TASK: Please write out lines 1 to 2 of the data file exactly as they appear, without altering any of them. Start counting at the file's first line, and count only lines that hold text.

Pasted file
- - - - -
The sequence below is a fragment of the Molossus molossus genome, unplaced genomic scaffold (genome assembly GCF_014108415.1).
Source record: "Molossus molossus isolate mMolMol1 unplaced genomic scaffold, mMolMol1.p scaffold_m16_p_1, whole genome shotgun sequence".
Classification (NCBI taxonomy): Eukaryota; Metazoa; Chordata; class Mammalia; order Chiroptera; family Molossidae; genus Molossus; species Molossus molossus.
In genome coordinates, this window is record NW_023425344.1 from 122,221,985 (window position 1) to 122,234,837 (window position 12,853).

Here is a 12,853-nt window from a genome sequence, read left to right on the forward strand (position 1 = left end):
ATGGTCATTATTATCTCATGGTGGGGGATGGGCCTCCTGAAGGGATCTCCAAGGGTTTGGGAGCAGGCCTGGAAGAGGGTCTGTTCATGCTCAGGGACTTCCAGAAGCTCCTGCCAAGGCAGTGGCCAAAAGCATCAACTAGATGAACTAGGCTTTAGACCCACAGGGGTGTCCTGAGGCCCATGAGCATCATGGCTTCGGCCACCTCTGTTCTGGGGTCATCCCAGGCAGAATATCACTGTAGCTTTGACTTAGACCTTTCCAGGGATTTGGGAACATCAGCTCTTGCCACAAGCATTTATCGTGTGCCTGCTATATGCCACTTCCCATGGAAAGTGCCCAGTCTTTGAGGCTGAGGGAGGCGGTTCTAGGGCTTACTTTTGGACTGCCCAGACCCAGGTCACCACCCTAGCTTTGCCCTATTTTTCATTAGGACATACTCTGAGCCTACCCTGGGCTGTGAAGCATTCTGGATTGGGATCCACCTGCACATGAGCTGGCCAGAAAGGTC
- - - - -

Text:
The sequence below is a fragment of the Molossus molossus genome, unplaced genomic scaffold (genome assembly GCF_014108415.1).
Source record: "Molossus molossus isolate mMolMol1 unplaced genomic scaffold, mMolMol1.p scaffold_m16_p_1, whole genome shotgun sequence".